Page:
Desert Isle Keeper
The Bluestocking Duchess
Julia Justiss’ historicals often read somewhat like trads with a little extra depth to them, so I pulled The Bluestocking Duchess out of my stack and came away quite charmed.
The hero and heroine start off on somewhat equal social footing. Jocelyn Sudderfeld is the daughter and sister of scholars who work under the patronage of the Duke of Farisdeen. Her father is somewhat retired, but Jocelyn spends her days assisting her brother with translations of Greek drama. And in her off hours, she enjoys her friendship with Farisdeen’s estate manager, a distant cousin by the name of Alex Cheverton. Their friendship sometimes turns a bit flirtatious, but both know it isn’t going anywhere. Jocelyn doesn’t dare let just anyone close enough to discover just how deeply involved she is in her brother’s scholarship, and Alex has promised the Duke he will not marry for at least ten years after beginning his employment.
The book starts off mildly enough and I instantly found myself drawn into it because Jocelyn and Alex are just such likeable people. I enjoyed their conversations and the subtle tension between them felt so real and well-done. It’s very much a nineteenth century version of a work crush, and my twenty-first century self could relate.
However, the tension increases as the leads’ circumstances change dramatically. Jocelyn had been lurching through an unenthusiastic betrothal to a friend of her brother’s who will not object to her scholarly pursuits, but this man suddenly jilts her in order to seize upon a match that will further his career. In the meantime, Alex’s life undergoes an even larger alteration. The Duke’s son dies, and Alex learns that he is now the presumptive heir to the dukedom.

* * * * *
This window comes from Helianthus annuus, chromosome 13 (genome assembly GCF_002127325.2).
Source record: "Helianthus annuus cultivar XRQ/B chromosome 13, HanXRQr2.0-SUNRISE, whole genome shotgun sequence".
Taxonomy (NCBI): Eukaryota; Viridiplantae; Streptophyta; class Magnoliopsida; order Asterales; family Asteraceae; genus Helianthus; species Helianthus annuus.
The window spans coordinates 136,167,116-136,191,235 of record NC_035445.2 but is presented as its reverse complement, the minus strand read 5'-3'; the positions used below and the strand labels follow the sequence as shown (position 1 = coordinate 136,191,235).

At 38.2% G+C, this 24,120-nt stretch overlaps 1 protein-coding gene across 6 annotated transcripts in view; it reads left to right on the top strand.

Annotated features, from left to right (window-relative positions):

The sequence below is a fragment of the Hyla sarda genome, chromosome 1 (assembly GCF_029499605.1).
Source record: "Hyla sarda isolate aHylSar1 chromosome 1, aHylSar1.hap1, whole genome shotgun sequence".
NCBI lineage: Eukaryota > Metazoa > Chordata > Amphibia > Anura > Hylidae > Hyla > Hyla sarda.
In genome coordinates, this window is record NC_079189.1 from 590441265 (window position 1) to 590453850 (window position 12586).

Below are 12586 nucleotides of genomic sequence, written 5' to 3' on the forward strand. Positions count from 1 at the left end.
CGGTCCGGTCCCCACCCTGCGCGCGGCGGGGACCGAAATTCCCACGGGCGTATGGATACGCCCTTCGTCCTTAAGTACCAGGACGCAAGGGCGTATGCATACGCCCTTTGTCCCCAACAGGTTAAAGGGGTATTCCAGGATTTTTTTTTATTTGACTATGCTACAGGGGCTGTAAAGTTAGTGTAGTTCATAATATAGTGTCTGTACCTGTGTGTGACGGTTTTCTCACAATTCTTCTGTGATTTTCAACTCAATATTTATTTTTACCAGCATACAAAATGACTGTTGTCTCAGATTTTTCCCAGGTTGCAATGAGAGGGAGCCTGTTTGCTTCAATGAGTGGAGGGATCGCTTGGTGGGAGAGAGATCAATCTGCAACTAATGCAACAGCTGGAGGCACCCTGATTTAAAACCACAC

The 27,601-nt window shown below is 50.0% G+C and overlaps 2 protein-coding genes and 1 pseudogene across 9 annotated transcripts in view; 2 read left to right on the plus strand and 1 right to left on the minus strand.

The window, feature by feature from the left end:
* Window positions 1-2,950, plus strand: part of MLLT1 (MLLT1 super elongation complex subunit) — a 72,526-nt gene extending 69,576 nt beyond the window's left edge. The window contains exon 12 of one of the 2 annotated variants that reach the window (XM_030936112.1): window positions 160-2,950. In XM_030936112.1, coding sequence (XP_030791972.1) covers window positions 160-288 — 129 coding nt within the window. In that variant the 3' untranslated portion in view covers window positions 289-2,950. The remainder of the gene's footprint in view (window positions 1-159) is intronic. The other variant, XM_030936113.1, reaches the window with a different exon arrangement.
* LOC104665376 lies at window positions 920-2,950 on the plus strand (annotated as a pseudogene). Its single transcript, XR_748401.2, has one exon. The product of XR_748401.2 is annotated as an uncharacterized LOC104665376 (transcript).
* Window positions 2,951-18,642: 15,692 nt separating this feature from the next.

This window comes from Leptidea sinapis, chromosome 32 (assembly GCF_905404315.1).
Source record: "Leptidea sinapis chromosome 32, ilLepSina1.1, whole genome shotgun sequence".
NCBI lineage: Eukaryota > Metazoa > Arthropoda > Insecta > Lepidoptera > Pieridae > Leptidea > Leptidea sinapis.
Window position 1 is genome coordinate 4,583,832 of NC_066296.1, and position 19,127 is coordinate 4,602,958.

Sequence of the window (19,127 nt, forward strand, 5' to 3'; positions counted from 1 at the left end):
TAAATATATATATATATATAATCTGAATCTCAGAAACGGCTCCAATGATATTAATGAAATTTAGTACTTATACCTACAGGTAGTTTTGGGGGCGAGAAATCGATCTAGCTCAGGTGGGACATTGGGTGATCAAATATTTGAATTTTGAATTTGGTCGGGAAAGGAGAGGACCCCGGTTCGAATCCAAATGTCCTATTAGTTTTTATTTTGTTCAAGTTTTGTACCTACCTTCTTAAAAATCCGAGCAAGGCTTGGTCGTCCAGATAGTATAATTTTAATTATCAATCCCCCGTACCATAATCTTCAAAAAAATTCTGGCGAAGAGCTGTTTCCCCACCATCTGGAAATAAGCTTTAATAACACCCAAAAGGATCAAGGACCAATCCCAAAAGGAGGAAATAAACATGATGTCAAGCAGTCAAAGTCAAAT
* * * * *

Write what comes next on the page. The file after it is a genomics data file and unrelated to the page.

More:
At his uncle’s insistence, Alex moves to London where he will be introduced to the Duke’s connections, and the Duke makes it clear that he expects Alex to make a suitable match. However, when Jocelyn also has a chance to go stay with an aunt in London, Alex finds himself gravitating to her more and more. While this book has a low heat rating, if you like books with plenty of yearning, this one has it.
While Jocelyn had a genteel upbringing, she is nowhere near aristocratic enough to get the Duke’s approval as a match for Alex, and both of them know it. For this reason, the constant dance of ‘Will we get together or won’t we?’ makes a certain amount of sense. The author does a good job of laying out just what kinds of obstacles this couple will have to conquer on the path to true love, and it makes the ultimate resolution of this story feel quite sweet. I love friends-to-lovers stories, and I needed a comfort read, which this novel certainly provided.